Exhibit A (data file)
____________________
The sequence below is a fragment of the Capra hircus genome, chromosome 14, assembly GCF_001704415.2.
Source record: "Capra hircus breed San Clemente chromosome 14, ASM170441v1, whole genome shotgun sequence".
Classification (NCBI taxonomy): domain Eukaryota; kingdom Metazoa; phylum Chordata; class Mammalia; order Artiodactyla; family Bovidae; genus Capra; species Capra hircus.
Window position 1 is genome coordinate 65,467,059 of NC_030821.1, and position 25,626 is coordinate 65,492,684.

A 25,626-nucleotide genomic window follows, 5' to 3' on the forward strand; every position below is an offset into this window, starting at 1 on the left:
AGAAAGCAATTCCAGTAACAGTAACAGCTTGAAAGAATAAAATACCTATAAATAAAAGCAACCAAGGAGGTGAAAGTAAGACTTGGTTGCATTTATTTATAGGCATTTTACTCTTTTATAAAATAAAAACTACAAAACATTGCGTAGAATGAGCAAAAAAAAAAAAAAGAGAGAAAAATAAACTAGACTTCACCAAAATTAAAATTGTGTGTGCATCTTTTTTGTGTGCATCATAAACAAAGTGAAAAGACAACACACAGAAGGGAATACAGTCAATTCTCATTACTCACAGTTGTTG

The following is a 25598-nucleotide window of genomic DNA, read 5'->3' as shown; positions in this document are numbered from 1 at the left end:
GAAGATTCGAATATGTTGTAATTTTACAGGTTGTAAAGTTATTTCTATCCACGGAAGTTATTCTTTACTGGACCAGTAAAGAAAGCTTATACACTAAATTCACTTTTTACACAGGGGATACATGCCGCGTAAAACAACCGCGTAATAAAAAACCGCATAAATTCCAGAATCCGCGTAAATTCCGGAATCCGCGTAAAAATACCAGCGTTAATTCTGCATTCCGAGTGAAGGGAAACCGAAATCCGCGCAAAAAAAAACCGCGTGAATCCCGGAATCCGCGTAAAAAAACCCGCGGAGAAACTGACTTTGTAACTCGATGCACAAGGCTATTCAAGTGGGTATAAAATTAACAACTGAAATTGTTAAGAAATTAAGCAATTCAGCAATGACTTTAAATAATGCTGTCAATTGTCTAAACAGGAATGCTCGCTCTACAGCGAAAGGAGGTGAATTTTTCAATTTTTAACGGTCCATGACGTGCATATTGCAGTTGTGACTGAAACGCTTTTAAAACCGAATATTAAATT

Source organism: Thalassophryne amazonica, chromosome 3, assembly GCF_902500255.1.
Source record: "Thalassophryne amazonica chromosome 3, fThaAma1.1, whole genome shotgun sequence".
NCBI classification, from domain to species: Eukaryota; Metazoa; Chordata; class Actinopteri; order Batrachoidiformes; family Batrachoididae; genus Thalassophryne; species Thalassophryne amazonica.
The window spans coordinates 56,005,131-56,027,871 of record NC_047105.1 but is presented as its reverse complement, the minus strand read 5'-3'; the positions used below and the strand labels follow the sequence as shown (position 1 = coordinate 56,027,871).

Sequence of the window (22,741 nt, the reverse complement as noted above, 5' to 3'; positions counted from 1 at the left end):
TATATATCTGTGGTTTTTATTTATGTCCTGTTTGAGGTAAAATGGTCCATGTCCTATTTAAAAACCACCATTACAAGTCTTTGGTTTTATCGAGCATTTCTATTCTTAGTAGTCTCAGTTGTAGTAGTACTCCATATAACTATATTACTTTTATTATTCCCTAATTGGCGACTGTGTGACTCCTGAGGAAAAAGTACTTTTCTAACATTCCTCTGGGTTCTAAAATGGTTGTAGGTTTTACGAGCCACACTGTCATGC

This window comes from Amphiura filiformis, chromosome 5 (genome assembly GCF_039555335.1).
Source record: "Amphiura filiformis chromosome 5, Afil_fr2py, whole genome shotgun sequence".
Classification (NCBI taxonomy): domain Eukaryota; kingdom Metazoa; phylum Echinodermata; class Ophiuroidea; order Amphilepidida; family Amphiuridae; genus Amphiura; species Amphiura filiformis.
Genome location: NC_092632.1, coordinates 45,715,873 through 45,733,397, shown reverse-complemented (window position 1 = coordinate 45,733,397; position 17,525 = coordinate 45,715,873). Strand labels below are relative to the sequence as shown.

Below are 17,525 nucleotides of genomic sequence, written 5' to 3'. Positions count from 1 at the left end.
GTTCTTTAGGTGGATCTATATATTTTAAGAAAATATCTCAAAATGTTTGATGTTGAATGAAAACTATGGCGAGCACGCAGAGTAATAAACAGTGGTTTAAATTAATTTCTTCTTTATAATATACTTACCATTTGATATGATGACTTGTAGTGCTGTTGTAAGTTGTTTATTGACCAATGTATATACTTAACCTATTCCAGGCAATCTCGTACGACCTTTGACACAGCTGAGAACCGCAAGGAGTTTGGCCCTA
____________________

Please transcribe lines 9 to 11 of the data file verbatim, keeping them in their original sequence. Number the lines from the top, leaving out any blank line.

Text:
Source organism: Thalassophryne amazonica, chromosome 3, assembly GCF_902500255.1.
Source record: "Thalassophryne amazonica chromosome 3, fThaAma1.1, whole genome shotgun sequence".
NCBI classification, from domain to species: Eukaryota; Metazoa; Chordata; class Actinopteri; order Batrachoidiformes; family Batrachoididae; genus Thalassophryne; species Thalassophryne amazonica.